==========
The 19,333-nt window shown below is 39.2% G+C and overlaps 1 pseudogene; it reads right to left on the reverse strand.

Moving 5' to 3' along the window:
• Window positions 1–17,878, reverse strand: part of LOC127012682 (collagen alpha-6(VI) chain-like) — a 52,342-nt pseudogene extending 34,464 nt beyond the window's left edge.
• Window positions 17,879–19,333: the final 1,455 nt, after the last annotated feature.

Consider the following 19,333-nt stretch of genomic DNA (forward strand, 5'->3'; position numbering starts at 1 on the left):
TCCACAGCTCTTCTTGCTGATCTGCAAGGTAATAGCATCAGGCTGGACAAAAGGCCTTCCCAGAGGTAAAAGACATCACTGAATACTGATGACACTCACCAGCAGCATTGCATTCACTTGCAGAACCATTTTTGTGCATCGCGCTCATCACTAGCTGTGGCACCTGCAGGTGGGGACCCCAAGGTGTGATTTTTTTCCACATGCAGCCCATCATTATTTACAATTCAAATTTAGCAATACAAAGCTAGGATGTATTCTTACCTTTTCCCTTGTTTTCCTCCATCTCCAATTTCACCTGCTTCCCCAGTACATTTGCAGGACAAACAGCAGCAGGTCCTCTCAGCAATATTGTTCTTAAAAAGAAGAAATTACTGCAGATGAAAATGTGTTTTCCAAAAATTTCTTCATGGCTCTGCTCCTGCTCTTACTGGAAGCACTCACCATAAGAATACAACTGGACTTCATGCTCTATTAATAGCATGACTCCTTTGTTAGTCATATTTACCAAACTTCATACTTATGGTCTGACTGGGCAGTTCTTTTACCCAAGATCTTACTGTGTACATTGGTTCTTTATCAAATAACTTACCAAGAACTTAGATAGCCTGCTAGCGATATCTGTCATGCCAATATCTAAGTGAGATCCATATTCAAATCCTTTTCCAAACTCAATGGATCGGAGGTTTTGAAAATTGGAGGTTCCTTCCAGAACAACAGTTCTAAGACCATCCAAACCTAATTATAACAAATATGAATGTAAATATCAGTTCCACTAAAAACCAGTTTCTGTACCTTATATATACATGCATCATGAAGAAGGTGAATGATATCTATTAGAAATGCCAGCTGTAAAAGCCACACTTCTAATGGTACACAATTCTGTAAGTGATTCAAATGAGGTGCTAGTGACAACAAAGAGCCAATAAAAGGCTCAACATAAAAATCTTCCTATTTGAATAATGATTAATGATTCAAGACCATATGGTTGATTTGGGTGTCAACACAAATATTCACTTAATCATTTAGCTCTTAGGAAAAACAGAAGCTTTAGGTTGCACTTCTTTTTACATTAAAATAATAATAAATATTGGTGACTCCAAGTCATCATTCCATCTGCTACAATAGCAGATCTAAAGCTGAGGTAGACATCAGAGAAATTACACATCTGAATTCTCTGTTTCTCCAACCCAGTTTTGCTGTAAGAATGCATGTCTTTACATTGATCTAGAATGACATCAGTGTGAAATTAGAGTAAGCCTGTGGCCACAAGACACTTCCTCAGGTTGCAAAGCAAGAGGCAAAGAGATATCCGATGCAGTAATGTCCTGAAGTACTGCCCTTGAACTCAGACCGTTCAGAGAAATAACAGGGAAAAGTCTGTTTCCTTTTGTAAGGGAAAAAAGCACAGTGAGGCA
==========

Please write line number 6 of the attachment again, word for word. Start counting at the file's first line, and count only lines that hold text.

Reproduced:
TCCACAGCTCTTCTTGCTGATCTGCAAGGTAATAGCATCAGGCTGGACAAAAGGCCTTCCCAGAGGTAAAAGACATCACTGAATACTGATGACACTCACCAGCAGCATTGCATTCACTTGCAGAACCATTTTTGTGCATCGCGCTCATCACTAGCTGTGGCACCTGCAGGTGGGGACCCCAAGGTGTGATTTTTTTCCACATGCAGCCCATCATTATTTACAATTCAAATTTAGCAATACAAAGCTAGGATGTATTCTTACCTTTTCCCTTGTTTTCCTCCATCTCCAATTTCACCTGCTTCCCCAGTACATTTGCAGGACAAACAGCAGCAGGTCCTCTCAGCAATATTGTTCTTAAAAAGAAGAAATTACTGCAGATGAAAATGTGTTTTCCAAAAATTTCTTCATGGCTCTGCTCCTGCTCTTACTGGAAGCACTCACCATAAGAATACAACTGGACTTCATGCTCTATTAATAGCATGACTCCTTTGTTAGTCATATTTACCAAACTTCATACTTATGGTCTGACTGGGCAGTTCTTTTACCCAAGATCTTACTGTGTACATTGGTTCTTTATCAAATAACTTACCAAGAACTTAGATAGCCTGCTAGCGATATCTGTCATGCCAATATCTAAGTGAGATCCATATTCAAATCCTTTTCCAAACTCAATGGATCGGAGGTTTTGAAAATTGGAGGTTCCTTCCAGAACAACAGTTCTAAGACCATCCAAACCTAATTATAACAAATATGAATGTAAATATCAGTTCCACTAAAAACCAGTTTCTGTACCTTATATATACATGCATCATGAAGAAGGTGAATGATATCTATTAGAAATGCCAGCTGTAAAAGCCACACTTCTAATGGTACACAATTCTGTAAGTGATTCAAATGAGGTGCTAGTGACAACAAAGAGCCAATAAAAGGCTCAACATAAAAATCTTCCTATTTGAATAATGATTAATGATTCAAGACCATATGGTTGATTTGGGTGTCAACACAAATATTCACTTAATCATTTAGCTCTTAGGAAAAACAGAAGCTTTAGGTTGCACTTCTTTTTACATTAAAATAATAATAAATATTGGTGACTCCAAGTCATCATTCCATCTGCTACAATAGCAGATCTAAAGCTGAGGTAGACATCAGAGAAATTACACATCTGAATTCTCTGTTTCTCCAACCCAGTTTTGCTGTAAGAATGCATGTCTTTACATTGATCTAGAATGACATCAGTGTGAAATTAGAGTAAGCCTGTGGCCACAAGACACTTCCTCAGGTTGCAAAGCAAGAGGCAAAGAGATATCCGATGCAGTAATGTCCTGAAGTACTGCCCTTGAACTCAGACCGTTCAGAGAAATAACAGGGAAAAGTCTGTTTCCTTTTGTAAGGGAAAAAAGCACAGTGAGGCA